An Improved Codeless Address Finder

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Back in 2011, I showed how, by using filtered lookups, it was possible to make an address finder. While instructive in showing how filtered lookups worked, one shortcoming in the approach was that the address fields had to be replaced with lookups. For the Contact record this is problematic because the address fields synchronize with the Outlook Contact address fields. This means that if the user tracked a Contact from Outlook, in effect, the address would not come across.

I thought I would revisit the design, using the improved workflow functionality to see if we can do better in CRM 2013/2015, inspired by something I saw in a client’s system.

The Inspiration

For the last couple of weeks I have been conducting workshops with a client for implementing a new Dynamics CRM implementation. While they have an existing ‘proof of concept’ system built in CRM 2011, it had been added to incrementally and, so, they wanted to re-build from a blank slate. In looking at screenshots of their old system I noticed a ‘Location Lookup’. Basically you lookup a location and it populates the address fields for you.

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I did not look into the back end of how it worked but my guess is some OnChange jscript does the heavy lifting. What is nice about this design is it gets around the issue with the Outlook client; if the user tracks a Contact, the address fields still populate. It is only the location lookup which is left blank, but this is ok.

Replicating in CRM 2015: Reference Data

The first thing I needed was a list of the cities, post codes and states for Australia. Fortunately I still had the old CSV files from my first blog, which was lucky because Australia Post charge to get them these days (they used to be free). If you are interested in Australia city data, a quick search yielded this, which also has longitude and latitude coordinates and appears to be free to use.

I combined the information into one CSV (we are only doing one import this time).

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Next, I needed an entity to hold the reference data. I created one with the default name field and a text field for each of the above called Reference City.

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The Name field I populated with a background workflow which ran during the import.

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Then I ran the import to create my reference data.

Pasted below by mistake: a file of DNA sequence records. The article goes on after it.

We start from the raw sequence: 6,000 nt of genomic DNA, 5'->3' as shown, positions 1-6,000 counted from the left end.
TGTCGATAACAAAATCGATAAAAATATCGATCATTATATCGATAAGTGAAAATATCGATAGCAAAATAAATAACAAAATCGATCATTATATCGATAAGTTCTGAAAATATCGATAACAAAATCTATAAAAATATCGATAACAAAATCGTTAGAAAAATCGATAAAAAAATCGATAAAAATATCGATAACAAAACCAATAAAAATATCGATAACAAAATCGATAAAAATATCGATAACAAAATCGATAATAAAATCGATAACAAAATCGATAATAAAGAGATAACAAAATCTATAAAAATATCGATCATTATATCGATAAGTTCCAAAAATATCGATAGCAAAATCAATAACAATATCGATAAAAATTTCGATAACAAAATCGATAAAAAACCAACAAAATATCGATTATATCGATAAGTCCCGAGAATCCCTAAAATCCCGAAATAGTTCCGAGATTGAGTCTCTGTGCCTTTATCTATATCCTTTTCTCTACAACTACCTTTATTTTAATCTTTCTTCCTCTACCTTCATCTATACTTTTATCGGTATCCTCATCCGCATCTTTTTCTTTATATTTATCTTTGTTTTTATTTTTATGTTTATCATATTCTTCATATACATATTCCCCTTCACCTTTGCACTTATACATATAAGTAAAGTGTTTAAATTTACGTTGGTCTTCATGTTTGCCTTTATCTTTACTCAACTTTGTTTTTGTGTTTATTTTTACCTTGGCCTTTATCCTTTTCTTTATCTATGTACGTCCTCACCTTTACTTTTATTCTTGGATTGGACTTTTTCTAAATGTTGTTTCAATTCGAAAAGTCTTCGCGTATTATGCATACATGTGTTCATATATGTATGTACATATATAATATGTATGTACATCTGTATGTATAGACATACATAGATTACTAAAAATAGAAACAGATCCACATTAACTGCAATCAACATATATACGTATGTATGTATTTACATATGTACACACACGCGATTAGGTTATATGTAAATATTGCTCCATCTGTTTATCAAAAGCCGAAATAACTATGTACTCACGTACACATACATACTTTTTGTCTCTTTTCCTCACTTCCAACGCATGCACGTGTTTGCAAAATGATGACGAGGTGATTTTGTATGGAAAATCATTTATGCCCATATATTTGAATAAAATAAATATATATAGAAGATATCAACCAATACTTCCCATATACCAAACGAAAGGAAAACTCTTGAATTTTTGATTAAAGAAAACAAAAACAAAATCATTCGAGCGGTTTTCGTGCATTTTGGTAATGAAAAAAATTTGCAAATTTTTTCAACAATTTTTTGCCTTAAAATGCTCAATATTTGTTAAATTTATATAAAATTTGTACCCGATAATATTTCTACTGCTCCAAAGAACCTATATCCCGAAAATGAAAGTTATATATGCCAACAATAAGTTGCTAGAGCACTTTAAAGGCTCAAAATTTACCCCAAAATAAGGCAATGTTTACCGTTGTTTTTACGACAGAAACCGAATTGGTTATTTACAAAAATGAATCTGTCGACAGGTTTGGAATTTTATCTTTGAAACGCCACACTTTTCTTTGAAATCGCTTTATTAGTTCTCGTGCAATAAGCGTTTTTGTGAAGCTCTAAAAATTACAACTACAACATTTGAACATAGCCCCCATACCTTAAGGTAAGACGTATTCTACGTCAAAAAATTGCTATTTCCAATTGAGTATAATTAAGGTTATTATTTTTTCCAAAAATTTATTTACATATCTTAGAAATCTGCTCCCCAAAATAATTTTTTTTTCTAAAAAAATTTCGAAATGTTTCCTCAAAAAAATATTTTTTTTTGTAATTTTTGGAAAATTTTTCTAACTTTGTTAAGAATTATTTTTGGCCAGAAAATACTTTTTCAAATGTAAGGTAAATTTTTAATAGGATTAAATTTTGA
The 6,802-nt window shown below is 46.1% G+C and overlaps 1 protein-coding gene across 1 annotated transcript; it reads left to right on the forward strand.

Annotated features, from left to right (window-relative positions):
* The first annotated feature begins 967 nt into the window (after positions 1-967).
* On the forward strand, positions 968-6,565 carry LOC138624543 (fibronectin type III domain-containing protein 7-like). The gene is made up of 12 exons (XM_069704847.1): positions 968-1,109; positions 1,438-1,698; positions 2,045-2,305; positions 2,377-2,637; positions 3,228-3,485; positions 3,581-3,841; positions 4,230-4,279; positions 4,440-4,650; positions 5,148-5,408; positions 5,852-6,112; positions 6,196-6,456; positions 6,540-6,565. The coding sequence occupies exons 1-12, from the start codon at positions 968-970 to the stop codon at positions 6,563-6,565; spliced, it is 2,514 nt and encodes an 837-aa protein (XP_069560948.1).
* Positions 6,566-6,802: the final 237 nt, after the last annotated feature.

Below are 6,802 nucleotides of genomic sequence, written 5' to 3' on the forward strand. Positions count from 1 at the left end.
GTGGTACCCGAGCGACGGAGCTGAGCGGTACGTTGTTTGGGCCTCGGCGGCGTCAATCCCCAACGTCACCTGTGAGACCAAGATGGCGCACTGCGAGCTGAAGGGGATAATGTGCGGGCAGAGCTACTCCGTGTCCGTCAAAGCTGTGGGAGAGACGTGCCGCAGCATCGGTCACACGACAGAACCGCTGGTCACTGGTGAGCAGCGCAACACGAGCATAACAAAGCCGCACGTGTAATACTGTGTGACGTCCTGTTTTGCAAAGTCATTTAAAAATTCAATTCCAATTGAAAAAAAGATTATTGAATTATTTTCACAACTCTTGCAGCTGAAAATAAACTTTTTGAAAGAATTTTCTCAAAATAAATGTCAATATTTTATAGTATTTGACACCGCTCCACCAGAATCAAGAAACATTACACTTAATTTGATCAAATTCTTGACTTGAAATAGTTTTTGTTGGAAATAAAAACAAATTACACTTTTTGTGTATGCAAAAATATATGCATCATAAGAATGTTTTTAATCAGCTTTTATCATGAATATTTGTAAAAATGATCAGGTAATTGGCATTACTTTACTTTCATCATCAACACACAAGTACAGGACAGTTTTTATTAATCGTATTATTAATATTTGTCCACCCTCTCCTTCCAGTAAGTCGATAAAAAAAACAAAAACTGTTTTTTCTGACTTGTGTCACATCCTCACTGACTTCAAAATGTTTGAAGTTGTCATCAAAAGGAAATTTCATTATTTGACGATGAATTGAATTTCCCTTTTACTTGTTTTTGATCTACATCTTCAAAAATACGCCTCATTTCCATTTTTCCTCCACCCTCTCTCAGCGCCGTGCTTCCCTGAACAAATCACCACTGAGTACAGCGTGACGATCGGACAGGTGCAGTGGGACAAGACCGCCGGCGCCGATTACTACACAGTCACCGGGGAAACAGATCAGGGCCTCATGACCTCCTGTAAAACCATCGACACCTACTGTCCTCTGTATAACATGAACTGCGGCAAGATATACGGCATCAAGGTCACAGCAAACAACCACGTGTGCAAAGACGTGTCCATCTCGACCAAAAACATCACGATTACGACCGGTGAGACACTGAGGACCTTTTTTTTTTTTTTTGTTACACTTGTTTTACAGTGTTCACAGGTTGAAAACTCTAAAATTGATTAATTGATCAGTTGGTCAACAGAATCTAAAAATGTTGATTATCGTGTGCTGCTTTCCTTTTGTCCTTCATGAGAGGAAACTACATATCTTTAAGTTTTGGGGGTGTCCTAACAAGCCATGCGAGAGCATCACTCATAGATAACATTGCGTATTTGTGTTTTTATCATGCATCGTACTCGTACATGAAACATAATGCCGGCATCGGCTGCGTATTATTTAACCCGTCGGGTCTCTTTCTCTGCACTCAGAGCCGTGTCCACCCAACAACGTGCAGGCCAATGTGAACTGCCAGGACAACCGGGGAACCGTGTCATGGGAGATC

Replicating in CRM 2015: Setting up the Location Field

The Location field is actually pretty easy to set up. Firstly, you add a lookup, on the Account form pointing to your Reference City entity. Then, you add the real time workflow which does the work.

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The field change is set to trigger off of the Location lookup field we added. You also need to run it off of the Record Created event otherwise it does not trigger for the creation of new records.

The Result

The end result is reasonably close to the original. The only difference is it shows on the form OnSave, not OnChange, so the address fields remain blank until you save or until the AutoSave kicks in. I tried ‘fixing’ this by adding a Business Rule to the form but it did not work. Something to watch out for but nothing that could not be handled as part of training. The first screenshot is actually my version of the Location Lookup and here it is again.

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Conclusions

I really like this approach. It is codeless and completely extendable. If you had street data, you could extend the solution to accommodate this without too much difficulty (although be careful of the size if you are using CRM Online). It also keeps the original address fields, which gets around Outlook sync issues, Word template issues and Bing Map integration issues. If you are a consultant, this is simple to put together, offers a lot of value to clients and does not rely on expensive, third party address software.

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